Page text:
While Yahoo was in the stages of being bought out by Verizon in the last week, information broke to the public that the company was hacked 2 years ago in possibly the largest breach in history. The breach has exposed at least 500 million accounts' names, email addresses, phone numbers and dates of birth. In some cases, security questions and answers too. Verizon was only given limited information on this hack until 2 days ago and the company was unaware of the impact of data theft this large.
Yahoo is encouraging all users to change their passwords but the public seems a little enraged that they are just now informing customers, 2 years later. Yahoo hasn’t released a statement on how or why the hack is just now being noticed but it’s looking like the company might have known and just chose not to release that information until the public sale to Verizon made that public. Thats a long time for someones personal information to remain out there vulnerable to malicious hackers without your knowledge.
A former IT officer at Yahoo said that “Due to Yahoo’s size, they often have to rely on homegrown technology solutions because historically there has been limited products on the market that can scale to meet the demands of their system. It could be that this issue created gaps in their security program because they’re unable to use cutting-edge security products designed to thwart modern threats that most everyone else can,” he added. Basically, there is a lot of surface space in all of Yahoo’s intricate network that can be hacked because it is hardly possible to effectively protect that 100%.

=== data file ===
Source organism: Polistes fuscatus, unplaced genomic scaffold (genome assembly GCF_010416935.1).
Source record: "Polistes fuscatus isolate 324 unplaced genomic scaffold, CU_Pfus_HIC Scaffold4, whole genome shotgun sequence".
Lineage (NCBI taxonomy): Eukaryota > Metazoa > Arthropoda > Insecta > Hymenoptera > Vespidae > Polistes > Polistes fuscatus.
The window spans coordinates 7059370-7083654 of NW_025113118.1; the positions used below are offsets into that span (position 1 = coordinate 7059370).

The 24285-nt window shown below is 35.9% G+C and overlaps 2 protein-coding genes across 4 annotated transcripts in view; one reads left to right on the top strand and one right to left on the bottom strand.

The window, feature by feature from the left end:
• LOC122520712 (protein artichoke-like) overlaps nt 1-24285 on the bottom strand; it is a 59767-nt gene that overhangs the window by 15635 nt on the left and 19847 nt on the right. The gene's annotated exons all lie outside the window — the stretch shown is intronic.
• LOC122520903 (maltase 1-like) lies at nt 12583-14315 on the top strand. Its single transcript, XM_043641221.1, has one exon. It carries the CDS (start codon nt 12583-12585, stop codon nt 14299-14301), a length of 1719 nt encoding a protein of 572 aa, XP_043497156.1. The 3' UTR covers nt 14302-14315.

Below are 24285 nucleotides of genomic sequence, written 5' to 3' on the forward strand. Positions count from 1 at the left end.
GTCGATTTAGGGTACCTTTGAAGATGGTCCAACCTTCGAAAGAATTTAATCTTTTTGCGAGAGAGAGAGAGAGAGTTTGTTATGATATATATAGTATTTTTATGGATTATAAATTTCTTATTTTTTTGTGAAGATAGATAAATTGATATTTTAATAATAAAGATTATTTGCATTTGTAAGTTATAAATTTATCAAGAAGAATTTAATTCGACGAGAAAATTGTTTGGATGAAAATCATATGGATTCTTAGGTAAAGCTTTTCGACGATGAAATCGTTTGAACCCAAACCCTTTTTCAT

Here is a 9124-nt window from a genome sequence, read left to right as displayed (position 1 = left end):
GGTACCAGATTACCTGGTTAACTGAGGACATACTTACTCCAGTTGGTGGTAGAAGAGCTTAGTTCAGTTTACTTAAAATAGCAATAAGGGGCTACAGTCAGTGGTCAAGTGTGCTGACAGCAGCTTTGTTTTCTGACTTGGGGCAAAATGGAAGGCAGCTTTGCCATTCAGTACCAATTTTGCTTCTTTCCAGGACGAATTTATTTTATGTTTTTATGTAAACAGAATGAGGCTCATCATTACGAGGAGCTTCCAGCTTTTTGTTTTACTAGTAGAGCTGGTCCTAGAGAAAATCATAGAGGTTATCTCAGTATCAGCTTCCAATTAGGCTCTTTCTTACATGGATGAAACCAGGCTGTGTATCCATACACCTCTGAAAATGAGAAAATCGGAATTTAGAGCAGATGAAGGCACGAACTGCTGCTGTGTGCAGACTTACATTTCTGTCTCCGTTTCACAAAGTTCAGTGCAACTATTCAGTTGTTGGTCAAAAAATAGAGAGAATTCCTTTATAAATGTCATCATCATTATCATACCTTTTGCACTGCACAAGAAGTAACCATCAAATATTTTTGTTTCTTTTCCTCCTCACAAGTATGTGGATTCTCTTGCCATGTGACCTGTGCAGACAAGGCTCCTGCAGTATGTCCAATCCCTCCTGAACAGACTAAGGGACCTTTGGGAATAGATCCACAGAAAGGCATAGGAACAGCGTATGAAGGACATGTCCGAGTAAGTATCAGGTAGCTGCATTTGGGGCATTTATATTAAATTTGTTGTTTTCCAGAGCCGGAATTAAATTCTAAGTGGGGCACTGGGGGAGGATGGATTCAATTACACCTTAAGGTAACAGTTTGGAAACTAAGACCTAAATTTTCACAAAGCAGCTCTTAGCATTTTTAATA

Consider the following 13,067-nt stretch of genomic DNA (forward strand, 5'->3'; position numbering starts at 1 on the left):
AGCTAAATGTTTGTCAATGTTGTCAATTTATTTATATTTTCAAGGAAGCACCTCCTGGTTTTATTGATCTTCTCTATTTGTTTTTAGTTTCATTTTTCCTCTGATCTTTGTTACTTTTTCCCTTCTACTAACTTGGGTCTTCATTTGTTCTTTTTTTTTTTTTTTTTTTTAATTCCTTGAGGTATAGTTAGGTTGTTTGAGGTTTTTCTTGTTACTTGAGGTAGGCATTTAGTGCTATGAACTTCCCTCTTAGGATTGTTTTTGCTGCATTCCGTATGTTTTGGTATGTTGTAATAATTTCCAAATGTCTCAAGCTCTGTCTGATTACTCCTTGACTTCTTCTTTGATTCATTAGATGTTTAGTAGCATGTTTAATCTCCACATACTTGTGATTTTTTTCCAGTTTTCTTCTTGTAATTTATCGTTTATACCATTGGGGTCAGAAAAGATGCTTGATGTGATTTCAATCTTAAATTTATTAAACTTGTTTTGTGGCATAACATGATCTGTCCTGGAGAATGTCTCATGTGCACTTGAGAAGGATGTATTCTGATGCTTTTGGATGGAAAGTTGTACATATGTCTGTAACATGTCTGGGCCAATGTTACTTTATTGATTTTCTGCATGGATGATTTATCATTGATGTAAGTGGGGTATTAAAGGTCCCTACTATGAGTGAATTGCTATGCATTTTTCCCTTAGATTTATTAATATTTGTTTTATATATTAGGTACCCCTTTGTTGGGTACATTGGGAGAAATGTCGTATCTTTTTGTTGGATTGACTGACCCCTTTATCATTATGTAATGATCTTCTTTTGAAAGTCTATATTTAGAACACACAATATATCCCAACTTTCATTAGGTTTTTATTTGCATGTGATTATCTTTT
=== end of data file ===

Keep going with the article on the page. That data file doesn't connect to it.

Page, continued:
We have been hearing a lot about ‘state-sponsored’ actors, and thats exactly who Yahoo is saying is behind this breach. Yahoo could be blowing smoke by blaming these attacks on an ‘enemy of the state’ or a hacker employed by a foreign government other than taking blame which is terrifying. Giving a foreign enemy state the access to half a billion americans emails and telephone numbers is not something to brush under the rug. Those numbers could potentially sway and election, and Yahoo has said “online intrusions and thefts by state-sponsored actors have become increasingly common across the technology industry,” so basically, we’re not the only ones.
We suggest changing your passwords or even closing out any current Yahoo accounts you have currently. "The investigation has found no evidence that the state-sponsored actor is currently in Yahoo's network," but thats not a guarantee and you don’t want to risk losing your personal data.